Tuesday, November 9, 2010

"Damn right" couldn't be more wrong.

According to the Washington Post, former President Bush not only admits to ordering torture in his upcoming memoir, he is proud of it. The article says that when asked whether approved the CIA's use of waterboarding against 9/11 suspect Khalid Sheik Mohammed, he replied, "Damn right."

How can he get it so wrong? Waterboarding is torture, which is illegal and immoral under all circumstances. Period.

Statements like these also put U.S. national security at risk. As the Executive Director of the Center for Victims of Torture says, "This cavalier attitude by the President who authorized torture in violation of U.S. and international law not only damages our nation’s credibility throughout the world, but also discourages global cooperation to combat
terrorism. It was only last week the U.S. was reminded that to protect our country from terrorists, and to collect vital information, we need the trust of individuals and governments worldwide. The bombs shipped on airplanes bound for the U.S. were stopped because of the cooperation of foreign intelligence services. The U.S. stands the best chance of becoming the ally of more people around the world—people who can join us in the fight against terrorism—by rejecting torture. This effort is severely hampered when our leaders makes such careless and rash remarks without realizing the harmful impact on America’s security."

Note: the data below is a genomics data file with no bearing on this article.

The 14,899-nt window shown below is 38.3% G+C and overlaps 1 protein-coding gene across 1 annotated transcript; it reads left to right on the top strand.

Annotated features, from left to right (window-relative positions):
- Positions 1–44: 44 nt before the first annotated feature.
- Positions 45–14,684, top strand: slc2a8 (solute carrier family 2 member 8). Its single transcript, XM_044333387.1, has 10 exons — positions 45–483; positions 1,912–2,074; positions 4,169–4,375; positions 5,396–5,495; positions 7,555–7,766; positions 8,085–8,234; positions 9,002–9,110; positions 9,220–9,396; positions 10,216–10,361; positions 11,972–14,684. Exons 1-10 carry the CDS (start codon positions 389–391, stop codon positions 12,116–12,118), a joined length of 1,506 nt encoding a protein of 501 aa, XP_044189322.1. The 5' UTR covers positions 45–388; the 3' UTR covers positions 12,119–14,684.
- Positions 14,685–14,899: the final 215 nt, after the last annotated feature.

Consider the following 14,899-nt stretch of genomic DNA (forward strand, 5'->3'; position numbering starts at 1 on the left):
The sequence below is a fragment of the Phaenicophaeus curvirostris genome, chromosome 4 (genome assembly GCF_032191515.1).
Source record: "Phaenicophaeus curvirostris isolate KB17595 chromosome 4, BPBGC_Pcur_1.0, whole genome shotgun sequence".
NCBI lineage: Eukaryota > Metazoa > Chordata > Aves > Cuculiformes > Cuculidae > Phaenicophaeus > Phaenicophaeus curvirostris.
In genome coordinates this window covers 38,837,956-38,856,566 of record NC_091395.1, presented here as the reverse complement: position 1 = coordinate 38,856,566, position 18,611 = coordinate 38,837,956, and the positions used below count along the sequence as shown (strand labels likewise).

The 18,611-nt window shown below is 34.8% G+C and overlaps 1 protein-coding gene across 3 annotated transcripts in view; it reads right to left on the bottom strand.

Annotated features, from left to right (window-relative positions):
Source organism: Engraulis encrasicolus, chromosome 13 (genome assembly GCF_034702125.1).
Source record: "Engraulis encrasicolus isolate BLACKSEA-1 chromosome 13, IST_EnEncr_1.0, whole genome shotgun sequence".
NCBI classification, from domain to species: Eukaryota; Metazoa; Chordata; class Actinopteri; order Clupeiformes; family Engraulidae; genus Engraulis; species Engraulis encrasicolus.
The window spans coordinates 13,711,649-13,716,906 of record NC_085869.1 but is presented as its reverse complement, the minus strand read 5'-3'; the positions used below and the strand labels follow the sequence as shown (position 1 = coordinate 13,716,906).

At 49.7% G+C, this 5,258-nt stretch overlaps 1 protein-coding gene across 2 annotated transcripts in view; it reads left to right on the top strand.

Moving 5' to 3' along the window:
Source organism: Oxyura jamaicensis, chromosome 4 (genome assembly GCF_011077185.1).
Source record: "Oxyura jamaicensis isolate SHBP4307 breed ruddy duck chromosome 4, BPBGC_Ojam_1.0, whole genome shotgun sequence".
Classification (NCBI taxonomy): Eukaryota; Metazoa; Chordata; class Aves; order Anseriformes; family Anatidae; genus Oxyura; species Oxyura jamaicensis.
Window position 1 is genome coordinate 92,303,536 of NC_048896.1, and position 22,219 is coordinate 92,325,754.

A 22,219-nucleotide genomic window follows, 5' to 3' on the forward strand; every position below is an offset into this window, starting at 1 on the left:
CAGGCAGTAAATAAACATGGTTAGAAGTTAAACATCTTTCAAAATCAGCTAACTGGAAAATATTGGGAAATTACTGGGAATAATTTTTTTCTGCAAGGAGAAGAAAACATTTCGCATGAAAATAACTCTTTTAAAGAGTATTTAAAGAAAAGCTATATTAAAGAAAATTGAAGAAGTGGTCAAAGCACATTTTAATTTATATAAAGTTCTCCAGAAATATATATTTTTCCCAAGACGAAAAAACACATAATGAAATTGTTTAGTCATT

If you need evidence to back up this statement, just look to the many questions U.S. allies posed during last week's UPR about closing Guantanamo and ending torture. These questions came from concerns that other democracies share about how the U.S. has undermined global efforts to end torture, and how the facts revealed about U.S. use of torture has been used to drum up antagonism toward the U.S. and other western democracies.

Former President Bush's statement shows exactly why an independent non-partisan commission tasked with examining and reporting publicly on torture and cruel treatment of prisoners is needed, and why that investigation ought to look at command responsibility, not just the lower ranking officers who carried out torture.

Human Rights USA's clients who have survived torture at the hands of foreign government officials look to the U.S. to be a positive force for ending torture worldwide. They demand, and deserve, accountability to ensure that the U.S. never again sinks to these tactics.

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